The marginal benefit of a great opportunity given to someone who otherwise wouldn’t have access to a reasonably good version of the said opportunity is very high at both the individual and industry or ecosystem level.
For instance, enabling a student from the suburbs of NYC to live and work in Manhattan over the summer would be a great value add not just to her but also to people in her close circles since they are now one degree of separation away from people and organizations that the student built relationships with and they now have access to all the knowledge and learnings accumulated by the student. The marginal benefit of such arrangement is much higher than the marginal benefit of making it simpler for a student studying at NYU to access yet another opportunity. This is so not because we value a student that goes to NYU any less than the student in the suburbs but because NYU already offers a lot of opportunities to its students so adding yet another option is not optimal.
I find it very odd that prominent people in tech start and publicly support programs that widen the pool of opportunities available to students in tech hubs like SF & NYC who are already into startups, active on twitter and follow all the right sources of information. The selection bias is stunningly real. Isn’t the point of inclusivity that we build career gateways for people who would otherwise have very different kind of lives and careers? Isn’t the point of inclusivity that we build career gateways for people who would otherwise have very different kind of lives and careers? I really believe that we will see a huge influx of people joining tech if they knew how to break into tech and that they can find a role.
For instance, venture capital funds in tech hubs should come together to start vertical and technology focused summer internship programs for students studying outside of tech hubs. Imagine a few hardware focused funds in Boston starting a summer program for mechanical engineering students from second tier schools outside of Boston to intern with them. This gives engineering students exposure to how to apply their theoretical knowledge to the startup landscape. Imagine frontier tech funds in NYC and biotech funds in SF starting an internship program for optical engineering and pre-med students respectively.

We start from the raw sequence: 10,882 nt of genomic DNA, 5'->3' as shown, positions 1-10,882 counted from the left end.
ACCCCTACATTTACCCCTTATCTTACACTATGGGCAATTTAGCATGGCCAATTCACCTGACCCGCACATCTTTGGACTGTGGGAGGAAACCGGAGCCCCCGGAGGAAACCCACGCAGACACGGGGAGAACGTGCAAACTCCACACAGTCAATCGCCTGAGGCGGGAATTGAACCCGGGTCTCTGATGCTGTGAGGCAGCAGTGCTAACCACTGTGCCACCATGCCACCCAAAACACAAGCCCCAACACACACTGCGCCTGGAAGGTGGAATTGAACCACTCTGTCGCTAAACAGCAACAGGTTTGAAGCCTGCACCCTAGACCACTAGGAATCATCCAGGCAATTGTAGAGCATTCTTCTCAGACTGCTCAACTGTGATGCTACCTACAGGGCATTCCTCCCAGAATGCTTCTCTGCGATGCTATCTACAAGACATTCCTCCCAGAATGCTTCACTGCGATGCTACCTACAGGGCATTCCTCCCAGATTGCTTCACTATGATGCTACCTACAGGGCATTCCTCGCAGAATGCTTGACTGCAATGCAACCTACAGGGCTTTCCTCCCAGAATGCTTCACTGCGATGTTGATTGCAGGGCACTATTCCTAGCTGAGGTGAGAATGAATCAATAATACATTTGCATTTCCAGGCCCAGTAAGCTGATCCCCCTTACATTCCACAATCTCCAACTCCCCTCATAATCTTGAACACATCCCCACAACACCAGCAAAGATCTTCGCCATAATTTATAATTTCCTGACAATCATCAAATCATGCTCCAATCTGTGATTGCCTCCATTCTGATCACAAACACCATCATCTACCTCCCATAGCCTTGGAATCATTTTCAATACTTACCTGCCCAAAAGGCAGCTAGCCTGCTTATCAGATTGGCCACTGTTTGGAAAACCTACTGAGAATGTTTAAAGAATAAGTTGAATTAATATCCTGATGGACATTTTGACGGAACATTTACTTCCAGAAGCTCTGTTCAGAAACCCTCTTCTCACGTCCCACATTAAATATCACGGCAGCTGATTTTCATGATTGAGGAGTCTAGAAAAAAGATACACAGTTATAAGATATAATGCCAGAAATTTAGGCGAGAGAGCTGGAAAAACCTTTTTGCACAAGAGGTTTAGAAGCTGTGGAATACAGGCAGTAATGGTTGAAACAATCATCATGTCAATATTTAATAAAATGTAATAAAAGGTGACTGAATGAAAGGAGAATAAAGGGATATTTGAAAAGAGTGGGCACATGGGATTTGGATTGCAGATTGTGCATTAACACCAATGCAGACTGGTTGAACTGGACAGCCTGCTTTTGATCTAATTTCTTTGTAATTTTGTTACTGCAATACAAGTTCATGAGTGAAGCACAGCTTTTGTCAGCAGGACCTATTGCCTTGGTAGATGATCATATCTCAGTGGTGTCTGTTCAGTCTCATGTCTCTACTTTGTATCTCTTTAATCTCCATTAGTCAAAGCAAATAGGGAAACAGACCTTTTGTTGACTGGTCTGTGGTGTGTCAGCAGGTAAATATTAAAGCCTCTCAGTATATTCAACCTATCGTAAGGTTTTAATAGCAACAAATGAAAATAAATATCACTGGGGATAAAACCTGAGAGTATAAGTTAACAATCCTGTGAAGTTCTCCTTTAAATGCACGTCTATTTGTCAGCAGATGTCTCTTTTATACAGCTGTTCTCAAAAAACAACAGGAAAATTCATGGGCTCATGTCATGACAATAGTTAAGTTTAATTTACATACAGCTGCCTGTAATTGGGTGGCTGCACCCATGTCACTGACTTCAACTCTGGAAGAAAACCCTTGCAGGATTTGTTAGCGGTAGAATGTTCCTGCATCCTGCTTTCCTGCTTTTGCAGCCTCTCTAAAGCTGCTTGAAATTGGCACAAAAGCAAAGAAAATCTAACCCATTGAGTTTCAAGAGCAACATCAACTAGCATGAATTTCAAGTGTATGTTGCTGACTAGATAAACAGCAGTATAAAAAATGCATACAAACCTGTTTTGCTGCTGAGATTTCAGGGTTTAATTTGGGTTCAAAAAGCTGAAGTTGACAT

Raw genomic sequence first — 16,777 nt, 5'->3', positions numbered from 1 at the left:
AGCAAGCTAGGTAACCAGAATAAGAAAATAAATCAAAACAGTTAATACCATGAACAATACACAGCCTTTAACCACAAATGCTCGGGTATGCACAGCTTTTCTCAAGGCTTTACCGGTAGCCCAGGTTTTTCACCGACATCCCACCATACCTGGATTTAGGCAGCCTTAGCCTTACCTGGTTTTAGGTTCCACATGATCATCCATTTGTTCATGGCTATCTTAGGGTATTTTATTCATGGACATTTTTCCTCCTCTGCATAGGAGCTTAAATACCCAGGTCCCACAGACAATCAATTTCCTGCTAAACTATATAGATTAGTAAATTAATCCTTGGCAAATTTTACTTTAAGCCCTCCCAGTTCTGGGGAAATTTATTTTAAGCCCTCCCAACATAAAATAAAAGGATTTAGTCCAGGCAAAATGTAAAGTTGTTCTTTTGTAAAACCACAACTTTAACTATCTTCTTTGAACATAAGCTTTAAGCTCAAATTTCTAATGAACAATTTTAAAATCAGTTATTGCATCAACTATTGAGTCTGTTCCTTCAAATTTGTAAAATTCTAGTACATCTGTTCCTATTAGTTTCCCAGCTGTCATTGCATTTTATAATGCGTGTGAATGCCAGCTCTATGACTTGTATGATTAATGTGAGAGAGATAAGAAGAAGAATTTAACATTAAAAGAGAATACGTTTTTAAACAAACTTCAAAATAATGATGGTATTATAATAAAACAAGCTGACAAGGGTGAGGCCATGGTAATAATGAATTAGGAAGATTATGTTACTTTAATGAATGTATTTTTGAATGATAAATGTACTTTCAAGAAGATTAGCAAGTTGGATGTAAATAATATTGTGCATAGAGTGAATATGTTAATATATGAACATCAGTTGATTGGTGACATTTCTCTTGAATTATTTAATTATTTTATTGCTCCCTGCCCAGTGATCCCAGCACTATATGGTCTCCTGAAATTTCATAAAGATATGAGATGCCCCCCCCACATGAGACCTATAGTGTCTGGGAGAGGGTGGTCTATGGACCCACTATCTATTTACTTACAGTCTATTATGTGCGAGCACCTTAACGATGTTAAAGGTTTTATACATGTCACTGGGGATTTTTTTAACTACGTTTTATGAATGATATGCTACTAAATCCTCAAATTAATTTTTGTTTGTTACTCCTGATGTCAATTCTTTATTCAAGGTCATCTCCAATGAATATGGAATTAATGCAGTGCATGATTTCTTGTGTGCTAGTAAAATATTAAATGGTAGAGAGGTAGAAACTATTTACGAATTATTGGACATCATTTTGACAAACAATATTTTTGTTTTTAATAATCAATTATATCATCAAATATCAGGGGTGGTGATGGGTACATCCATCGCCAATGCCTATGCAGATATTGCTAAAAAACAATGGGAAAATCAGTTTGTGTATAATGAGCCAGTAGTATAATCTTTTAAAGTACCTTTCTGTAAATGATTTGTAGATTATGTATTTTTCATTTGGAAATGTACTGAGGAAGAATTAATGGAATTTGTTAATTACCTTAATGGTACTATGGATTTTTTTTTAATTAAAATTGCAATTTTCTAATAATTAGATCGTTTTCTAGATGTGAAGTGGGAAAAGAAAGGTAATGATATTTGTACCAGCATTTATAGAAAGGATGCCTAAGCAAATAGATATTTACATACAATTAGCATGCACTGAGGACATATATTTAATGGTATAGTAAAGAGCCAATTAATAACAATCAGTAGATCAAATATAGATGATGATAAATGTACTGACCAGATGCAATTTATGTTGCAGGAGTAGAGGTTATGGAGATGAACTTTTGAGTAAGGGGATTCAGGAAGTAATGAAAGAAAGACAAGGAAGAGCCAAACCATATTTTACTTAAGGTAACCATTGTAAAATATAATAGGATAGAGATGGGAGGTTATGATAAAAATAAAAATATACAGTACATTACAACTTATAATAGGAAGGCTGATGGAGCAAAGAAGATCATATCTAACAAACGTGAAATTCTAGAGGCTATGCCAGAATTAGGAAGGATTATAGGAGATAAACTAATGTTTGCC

I went to school in upstate NY and I know what it feels like to not have any exposure, relationships and resources to build a career in tech. I had to work twice as hard and put in so much more time daily to get noticed by the right people and to land opportunities that are generally easily accessible to people at top schools and in tech hubs. Over the years, I have build a reasonably big network and an online presence to be in a position to help people I know get a start in tech. I hope to double down on that as I make a name for myself over next couple years.
A lot of people are curious. A lot of people are hard working. A lot of people deserve great opportunities. But, lack of exposure and resources are major obstacles. As someone who grew up in India and went to school in Rochester, I have experienced the struggle first hand. With a combination of luck and persistence, I managed to seize opportunities where everyone around me came from superior backgrounds (on paper). But, not everyone gets lucky.
We might feel better about ourselves by engaging in programs that supposedly widen access but that means nothing if we don’t widen access to the students who otherwise wouldn’t join tech.